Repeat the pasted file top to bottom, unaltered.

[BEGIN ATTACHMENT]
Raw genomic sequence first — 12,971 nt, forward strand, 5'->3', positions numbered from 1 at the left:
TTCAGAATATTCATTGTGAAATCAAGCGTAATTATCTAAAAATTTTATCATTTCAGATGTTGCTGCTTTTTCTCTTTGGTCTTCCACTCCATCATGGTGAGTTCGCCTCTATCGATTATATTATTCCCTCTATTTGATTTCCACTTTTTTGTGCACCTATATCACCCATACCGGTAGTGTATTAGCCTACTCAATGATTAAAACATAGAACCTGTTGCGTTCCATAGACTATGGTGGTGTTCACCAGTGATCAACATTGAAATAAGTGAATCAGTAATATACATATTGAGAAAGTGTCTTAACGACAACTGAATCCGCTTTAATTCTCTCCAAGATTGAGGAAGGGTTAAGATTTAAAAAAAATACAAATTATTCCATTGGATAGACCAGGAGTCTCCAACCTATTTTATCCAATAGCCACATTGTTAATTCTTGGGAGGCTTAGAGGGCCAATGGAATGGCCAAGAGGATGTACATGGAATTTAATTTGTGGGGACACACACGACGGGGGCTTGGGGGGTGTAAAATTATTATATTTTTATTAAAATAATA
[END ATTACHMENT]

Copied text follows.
Raw genomic sequence first — 12,971 nt, forward strand, 5'->3', positions numbered from 1 at the left:
TTCAGAATATTCATTGTGAAATCAAGCGTAATTATCTAAAAATTTTATCATTTCAGATGTTGCTGCTTTTTCTCTTTGGTCTTCCACTCCATCATGGTGAGTTCGCCTCTATCGATTATATTATTCCCTCTATTTGATTTCCACTTTTTTGTGCACCTATATCACCCATACCGGTAGTGTATTAGCCTACTCAATGATTAAAACATAGAACCTGTTGCGTTCCATAGACTATGGTGGTGTTCACCAGTGATCAACATTGAAATAAGTGAATCAGTAATATACATATTGAGAAAGTGTCTTAACGACAACTGAATCCGCTTTAATTCTCTCCAAGATTGAGGAAGGGTTAAGATTTAAAAAAAATACAAATTATTCCATTGGATAGACCAGGAGTCTCCAACCTATTTTATCCAATAGCCACATTGTTAATTCTTGGGAGGCTTAGAGGGCCAATGGAATGGCCAAGAGGATGTACATGGAATTTAATTTGTGGGGACACACACGACGGGGGCTTGGGGGGTGTAAAATTATTATATTTTTATTAAAATAATA